Luke Babbitt, Lance Thomas

Why Lance Thomas will speak to the NCAA

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Over the past few weeks, we’ve been inundated with reports concerning former Duke guard Lance Thomas and his recently-settled suit with Rafaello and Company over his $67,800 worth of unpaid debt towards a jewelry purchase.

Dave Wiseman of the Durham Sun-Herald spoke to Thomas on Monday, with Thomas revealing very little, other than he doesn’t believe any NCAA violations were committed in the incident. However, the most pertinent part of the story is that Thomas told Wiseman he would speak to the NCAA “eventually.”

The always informative John Infante chimed in, saying that Thomas must be very confident if he is willing to speak to the NCAA.

Now, Gary Parrish of had NCAA President Mark Emmert on his show Monday, with Emmert dropping the mini-bomb that they don’t need Thomas or the jewelry stores’ cooperation to charge Duke, should it come to that.

So, if Thomas talks, we can all agree he feels that he’s got a good shot at keeping himself or Duke from harm. But the main reason is that the case, having been settled, also included a confidentiality agreement both parties agreed to.

That agreement is why I believe Thomas will, eventually, talk to the NCAA.

As Infante points out, the statute of limitations may run out on this situation as soon as December 2013. So Thomas could wait, being that all this transpired four years ago at that point, and then talk, keeping all guilty parties from any sanctions.

But one has to believe that Thomas probably was all for this confidentiality agreement because, well, who wouldn’t be all for something that keeps private the details of something that on the shell, has been totally public?

If something is in the agreement that can’t be discussed? Boom. “Sorry, NCAA, I’m not at liberty to discuss that, per my agreement with the other party in this suit.” That’s all Thomas has to say. He’s not being “uncooperative” he’s just abiding by the letter of the law.

It’s a smart move on Thomas’ part. Keep in mind, “speaking” to the NCAA doesn’t mean “cooperating”, it just means a sit-down with an official about the case.

So sure, Lance Thomas, he’ll probably speak to the NCAA. That just doesn’t necessarily mean what is talked about will help solve anything the NCAA wants to get to the bottom of.

David Harten in the editor of The Backboard Chronicles. You can follow him on Twitter at @David_Harten.

Stanford loses key veteran guard to stress fracture

Marcus Allen
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Stanford guard Marcus Allen will be out indefinitely after suffering a stress fracture in his right foot, the school announced on Monday evening.

“We want to make sure Marcus is fully healthy before returning to the court,” Stanford coach Johnny Dawkins said in a statement. “Marcus played at a high level during our summer exhibition competition in Italy, where he was one of our leading scorers. We will certainly miss him as we continue to prepare for the season, but we are fortunate that this happened now and he will be back before he knows it.”

The loss of Allen is a potentially brutal blow in an already-thin back court. The 6-foot-3 Allen started 23 games as a sophomore last season, averaging 6.4 points and 3.5 boards. But he averaged 11.4 points and 5.4 boards as the Cardinal made a run to the NIT championship and looked poised to be able to replace the departed Chasson Randle’s production this year.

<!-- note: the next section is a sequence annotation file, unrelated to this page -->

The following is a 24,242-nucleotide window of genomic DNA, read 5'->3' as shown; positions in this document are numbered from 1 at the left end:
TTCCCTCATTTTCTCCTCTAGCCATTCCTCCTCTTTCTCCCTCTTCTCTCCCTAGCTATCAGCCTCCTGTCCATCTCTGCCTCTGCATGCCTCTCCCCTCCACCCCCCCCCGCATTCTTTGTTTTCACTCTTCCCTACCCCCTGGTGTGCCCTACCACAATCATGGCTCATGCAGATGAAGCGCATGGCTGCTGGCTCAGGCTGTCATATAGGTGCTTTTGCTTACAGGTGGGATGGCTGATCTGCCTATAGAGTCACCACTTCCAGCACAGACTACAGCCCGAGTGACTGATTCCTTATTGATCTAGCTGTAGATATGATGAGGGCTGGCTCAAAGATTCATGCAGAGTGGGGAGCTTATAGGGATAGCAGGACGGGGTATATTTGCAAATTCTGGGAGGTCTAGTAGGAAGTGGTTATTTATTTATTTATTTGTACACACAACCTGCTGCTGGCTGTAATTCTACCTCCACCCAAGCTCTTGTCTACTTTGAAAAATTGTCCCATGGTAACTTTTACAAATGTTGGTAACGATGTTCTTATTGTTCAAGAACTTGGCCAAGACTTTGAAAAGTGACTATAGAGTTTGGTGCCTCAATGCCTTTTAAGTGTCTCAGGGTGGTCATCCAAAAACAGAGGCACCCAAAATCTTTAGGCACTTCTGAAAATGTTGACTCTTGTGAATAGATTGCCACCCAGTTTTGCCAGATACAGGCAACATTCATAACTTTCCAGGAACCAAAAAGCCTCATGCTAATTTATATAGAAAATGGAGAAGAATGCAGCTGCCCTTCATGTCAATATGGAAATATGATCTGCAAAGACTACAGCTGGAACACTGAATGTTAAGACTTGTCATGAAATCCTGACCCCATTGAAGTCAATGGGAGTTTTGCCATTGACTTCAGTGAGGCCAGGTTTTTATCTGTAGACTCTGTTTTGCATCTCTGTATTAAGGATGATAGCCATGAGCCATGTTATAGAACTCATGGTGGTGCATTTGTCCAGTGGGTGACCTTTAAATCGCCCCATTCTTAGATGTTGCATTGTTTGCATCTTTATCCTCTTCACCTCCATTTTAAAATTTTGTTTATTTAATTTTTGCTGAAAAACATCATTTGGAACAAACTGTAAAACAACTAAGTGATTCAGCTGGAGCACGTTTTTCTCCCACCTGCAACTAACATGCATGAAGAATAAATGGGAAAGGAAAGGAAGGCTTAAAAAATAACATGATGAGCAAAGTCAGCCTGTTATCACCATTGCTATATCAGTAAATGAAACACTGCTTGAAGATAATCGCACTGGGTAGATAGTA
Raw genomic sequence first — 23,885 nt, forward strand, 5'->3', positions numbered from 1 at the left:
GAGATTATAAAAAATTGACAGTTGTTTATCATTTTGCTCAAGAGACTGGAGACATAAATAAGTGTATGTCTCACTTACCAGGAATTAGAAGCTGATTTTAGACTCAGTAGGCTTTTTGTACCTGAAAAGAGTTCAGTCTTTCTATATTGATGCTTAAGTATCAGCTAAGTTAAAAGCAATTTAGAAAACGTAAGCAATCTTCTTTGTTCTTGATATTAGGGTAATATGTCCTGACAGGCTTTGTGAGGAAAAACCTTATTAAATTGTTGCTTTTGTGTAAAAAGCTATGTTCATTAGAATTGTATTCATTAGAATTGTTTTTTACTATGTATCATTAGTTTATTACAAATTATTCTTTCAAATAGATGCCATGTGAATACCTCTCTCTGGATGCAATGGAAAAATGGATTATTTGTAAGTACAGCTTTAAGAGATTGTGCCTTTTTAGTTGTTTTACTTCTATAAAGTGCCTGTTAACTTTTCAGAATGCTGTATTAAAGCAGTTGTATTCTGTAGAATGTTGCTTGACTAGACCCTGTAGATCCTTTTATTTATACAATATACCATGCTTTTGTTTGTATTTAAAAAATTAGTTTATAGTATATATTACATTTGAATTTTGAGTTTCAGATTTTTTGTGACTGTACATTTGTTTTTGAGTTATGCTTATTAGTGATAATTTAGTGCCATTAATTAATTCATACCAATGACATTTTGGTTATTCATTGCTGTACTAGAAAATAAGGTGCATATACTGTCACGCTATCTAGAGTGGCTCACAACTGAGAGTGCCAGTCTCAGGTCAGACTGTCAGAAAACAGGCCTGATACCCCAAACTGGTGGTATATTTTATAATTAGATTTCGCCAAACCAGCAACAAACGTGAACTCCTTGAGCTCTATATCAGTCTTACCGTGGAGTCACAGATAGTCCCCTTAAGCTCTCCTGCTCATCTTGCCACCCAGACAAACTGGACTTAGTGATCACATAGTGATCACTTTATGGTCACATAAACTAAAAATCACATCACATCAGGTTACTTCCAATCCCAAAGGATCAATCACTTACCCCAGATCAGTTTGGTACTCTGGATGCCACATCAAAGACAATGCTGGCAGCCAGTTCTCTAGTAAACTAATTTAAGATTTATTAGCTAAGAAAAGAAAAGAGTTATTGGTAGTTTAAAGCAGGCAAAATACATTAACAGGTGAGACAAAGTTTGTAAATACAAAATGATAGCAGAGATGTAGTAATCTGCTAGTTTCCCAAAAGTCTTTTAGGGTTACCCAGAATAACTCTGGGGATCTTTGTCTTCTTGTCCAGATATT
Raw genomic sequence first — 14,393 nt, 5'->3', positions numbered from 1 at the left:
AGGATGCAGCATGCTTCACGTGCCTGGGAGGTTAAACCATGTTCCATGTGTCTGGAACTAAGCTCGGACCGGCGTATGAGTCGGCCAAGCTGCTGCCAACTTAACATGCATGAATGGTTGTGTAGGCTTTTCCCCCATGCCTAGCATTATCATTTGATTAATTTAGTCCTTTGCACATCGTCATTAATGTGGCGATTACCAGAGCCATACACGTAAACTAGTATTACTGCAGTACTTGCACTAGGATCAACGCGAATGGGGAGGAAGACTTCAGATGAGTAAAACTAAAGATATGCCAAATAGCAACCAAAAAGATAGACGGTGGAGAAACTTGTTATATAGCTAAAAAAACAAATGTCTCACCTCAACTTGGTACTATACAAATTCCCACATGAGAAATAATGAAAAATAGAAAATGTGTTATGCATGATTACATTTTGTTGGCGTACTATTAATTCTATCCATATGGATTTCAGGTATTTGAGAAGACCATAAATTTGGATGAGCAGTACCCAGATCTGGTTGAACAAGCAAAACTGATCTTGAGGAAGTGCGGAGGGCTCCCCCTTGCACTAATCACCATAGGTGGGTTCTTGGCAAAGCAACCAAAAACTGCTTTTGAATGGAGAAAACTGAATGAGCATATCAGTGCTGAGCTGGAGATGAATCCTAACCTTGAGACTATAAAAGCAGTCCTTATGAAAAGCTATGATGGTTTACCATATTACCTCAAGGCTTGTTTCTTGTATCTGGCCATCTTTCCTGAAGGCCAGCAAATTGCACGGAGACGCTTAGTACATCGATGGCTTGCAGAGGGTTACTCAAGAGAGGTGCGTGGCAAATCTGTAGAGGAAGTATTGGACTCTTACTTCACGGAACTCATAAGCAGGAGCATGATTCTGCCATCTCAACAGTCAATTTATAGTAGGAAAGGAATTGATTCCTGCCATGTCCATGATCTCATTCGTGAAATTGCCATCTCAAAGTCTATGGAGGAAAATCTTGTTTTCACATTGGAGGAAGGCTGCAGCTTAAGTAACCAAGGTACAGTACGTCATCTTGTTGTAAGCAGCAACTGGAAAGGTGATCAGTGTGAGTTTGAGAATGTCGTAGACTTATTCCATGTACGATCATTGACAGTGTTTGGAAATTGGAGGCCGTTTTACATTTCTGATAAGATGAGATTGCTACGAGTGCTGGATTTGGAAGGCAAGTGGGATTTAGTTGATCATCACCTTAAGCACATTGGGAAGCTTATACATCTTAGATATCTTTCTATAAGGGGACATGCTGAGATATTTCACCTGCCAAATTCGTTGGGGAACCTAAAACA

What’s worse is that without Allen, Stanford does not return a single player in their back court that averaged more than 11.5 minutes. Sophomore Robert Cartwright looks poised to step into the starting point guard role, but neither Dorian Pickens nor Christian Sanders looked like they were ready for that kind of role in the Pac-12 last season. Dawkins does return Malcolm Allen, Marcus’ twin brother, who sat out last season with a broken wrist.

The good news is that Stanford’s front court is strong enough to carry the Cardinal until Marcus is healthy. Rosco Allen, Reid Travis and Michael Humphrey will be able to hold their own against any front line in the Pac-12, while Grant Verhoeven and freshman Josh Sharma will provide adequate depth.

Utah lands top-75 center Jayce Johnson

Larry Krystkowiak
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Utah picked up its center of the future on Monday as four-star center Jayce Johnson pledged to the Runnin’ Utes, a source confirmed to The 7-foot Johnson recently cut his list to Cal, Colorado and Utah with the possibility of reclassifying to the Class of 2015.

Regarded as the No. 67 overall prospect in the Class of 2016, Johnson will look to attend Utah in December as a walk-on who will redshirt. While Johnson likely won’t play this season, he does give head coach Larry Krystkowiak another big man to use in practice to go against sophomore center Jakob Poeltl. A solid long-term prospect, Johnson has a good frame to add weight and he’s also skilled finishing with both hands. Utah now has its replacement for Poeltl if he opts to leave for the NBA after the season and he gets an extra semester to work with the program.

Johnson is coming off of his official visit to Utah this weekend as he joins junior college guard Jojo Zamora in the Class of 2016.